Review: The Undead Hordes of Kan-gul by Jon F. Merz

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Publisher: Baen
Publishing Date: September 2013
ISBN: 9781451639162
Genre: Fantasy
Rating: 3.5/5.0

Publishers Description: Ninjas and zombies! Book 1 in a new series, the Shadow Warrior saga. A young ninja in a fantastic land of dreams and nightmares must face an army of zombies to save a beautiful sorceress.

Review: This was a fun read, not to be taken too seriously. This was an uncorrected proof so there were a lot of grammatical/syntax/spelling errors throughout. The cover is weak. The undead hordes described in the novel are not skeletons but rotting corpses in varying stages of decay. The cover art depicts the last scene in the novel, where the skin gets fried off the undead, hence the skeletons.

The story-line was fun and the novel kept up at a real good pace with plenty of action and good character development. The authors prose doesn’t flow very well due to an over-abundance of verbosity. Scenes that involved the characters communicating with each other was over-done with useless information. IMO this weakens the characters. Sometimes the action is self-explanatory and requires no filler. There is an inordinate amount of logical progression and story-line errors. Hopefully during the final editing process this gets cleaned up.

I really expected more magic and Ran’s ability as a Shadow Warrior to verge on the fantastical. His abilities are a bit more down to earth while Kanchos’ seem to be a tier above. Not sure why the author gifted a secondary character with more skill than the hero. Although the author expresses (through Ran), his need to hide his Shadow Warrior past, it is not alluded to that he does so while fighting.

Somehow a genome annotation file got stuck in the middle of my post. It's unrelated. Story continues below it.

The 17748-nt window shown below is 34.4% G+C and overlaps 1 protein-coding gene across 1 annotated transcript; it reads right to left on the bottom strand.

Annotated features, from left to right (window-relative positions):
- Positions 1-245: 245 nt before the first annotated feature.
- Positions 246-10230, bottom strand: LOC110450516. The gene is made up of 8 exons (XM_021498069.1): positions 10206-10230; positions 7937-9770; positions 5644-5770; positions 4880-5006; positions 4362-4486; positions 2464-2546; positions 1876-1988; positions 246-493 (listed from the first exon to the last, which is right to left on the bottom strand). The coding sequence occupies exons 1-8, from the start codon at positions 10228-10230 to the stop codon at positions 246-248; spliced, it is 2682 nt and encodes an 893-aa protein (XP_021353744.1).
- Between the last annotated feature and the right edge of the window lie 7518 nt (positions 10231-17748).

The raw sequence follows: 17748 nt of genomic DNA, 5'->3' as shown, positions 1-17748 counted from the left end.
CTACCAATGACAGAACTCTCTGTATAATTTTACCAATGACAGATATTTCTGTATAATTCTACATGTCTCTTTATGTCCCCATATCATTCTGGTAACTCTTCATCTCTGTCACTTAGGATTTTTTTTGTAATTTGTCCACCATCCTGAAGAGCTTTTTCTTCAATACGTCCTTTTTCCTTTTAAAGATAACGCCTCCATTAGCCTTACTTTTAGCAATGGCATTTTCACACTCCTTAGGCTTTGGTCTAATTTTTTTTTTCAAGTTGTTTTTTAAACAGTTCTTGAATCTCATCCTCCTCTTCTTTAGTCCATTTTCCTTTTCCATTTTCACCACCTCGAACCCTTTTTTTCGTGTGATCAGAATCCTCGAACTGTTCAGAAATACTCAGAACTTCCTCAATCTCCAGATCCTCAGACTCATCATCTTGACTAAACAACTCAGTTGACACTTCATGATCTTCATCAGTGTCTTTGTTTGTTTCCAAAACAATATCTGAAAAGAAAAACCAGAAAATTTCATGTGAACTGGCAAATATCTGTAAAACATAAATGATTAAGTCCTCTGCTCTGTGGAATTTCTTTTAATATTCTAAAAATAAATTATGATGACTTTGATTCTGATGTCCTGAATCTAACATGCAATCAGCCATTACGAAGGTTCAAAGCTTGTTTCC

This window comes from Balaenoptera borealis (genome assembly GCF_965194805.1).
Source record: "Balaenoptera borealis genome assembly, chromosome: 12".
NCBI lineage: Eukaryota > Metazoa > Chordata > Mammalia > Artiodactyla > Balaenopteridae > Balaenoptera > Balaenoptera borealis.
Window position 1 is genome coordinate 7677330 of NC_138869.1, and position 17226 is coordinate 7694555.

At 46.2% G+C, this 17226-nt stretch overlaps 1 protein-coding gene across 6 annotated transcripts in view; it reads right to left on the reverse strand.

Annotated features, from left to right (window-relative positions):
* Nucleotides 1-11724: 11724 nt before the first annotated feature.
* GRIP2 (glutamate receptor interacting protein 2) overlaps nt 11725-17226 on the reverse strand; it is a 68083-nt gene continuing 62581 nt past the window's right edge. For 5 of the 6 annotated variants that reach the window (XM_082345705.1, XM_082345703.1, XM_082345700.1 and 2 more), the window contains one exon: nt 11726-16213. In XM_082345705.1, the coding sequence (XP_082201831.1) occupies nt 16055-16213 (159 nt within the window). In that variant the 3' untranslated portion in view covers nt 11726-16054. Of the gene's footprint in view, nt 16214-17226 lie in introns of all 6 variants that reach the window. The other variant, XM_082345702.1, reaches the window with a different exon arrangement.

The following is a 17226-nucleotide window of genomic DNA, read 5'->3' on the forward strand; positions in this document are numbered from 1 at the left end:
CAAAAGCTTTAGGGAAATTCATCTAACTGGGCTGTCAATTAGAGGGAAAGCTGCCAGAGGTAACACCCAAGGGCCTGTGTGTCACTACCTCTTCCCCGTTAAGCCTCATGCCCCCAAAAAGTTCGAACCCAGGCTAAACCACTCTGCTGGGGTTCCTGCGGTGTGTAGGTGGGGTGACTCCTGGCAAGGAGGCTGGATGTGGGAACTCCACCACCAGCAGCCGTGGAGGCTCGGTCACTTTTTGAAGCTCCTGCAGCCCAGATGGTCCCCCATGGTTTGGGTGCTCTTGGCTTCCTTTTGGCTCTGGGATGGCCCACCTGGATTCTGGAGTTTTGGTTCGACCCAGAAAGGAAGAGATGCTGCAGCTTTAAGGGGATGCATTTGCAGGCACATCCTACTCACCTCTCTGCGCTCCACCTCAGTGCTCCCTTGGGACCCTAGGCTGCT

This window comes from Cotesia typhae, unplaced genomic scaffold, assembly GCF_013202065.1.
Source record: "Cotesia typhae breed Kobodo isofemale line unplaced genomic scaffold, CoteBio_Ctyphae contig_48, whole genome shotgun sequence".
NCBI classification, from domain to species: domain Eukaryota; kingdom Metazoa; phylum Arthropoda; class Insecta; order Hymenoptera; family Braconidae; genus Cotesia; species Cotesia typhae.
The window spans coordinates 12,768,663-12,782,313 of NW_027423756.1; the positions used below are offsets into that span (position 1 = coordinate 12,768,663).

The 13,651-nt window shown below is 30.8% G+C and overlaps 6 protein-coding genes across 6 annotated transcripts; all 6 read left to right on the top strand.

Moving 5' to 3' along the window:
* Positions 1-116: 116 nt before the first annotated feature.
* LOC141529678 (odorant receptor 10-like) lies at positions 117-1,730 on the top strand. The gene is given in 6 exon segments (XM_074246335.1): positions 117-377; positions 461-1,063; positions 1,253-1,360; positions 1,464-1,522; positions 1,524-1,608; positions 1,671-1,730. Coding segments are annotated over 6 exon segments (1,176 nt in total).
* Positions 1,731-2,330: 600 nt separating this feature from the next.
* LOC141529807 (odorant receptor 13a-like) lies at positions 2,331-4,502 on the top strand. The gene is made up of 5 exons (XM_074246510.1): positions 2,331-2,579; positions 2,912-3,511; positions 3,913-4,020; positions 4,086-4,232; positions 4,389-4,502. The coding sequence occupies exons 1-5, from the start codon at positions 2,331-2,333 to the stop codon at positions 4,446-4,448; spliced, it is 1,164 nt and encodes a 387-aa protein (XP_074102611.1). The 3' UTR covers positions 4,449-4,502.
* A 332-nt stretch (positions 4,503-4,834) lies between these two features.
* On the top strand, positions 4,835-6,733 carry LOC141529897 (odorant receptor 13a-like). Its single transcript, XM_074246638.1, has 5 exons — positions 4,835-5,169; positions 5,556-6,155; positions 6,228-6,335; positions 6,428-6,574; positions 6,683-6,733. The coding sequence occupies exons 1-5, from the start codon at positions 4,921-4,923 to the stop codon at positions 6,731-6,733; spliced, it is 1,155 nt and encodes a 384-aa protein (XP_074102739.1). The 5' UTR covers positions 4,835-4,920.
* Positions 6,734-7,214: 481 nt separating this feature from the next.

Even with all the errors that reside in this uncorrected proof, I had a good time. By September when this becomes available to the masses, it should be edited enough to pass muster.

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2 thoughts on “Review: The Undead Hordes of Kan-gul by Jon F. Merz

  1. To answer the question about why the secondary character was better than the lead: Ran was trained as an assassin/spy so his skill set was stealth and short-distance weapons. Kancho was a samurai and he was trained in the way of the sword. They had different skill sets that each was very good at.

    • I guess we read the book differently. I found no referent, directly or indirectly, to Samurai in the novel. Samurai were trained in a variety of weapons that included long bows (Yumi), chains, staffs (bo), pikes, tanto etc. Skills sets were from a variety of engagement lengths. The author states that our hero is a Master of all weapons as well as the shadows, yet fails to live up to his stated skills when the old man wields a sword.
      The way of the sword is Kendo, and has no affiliation with the samurai other than the link with Kenjustsu. Kenjutsu is aligned with the Samurai and means “The method of the sword”.

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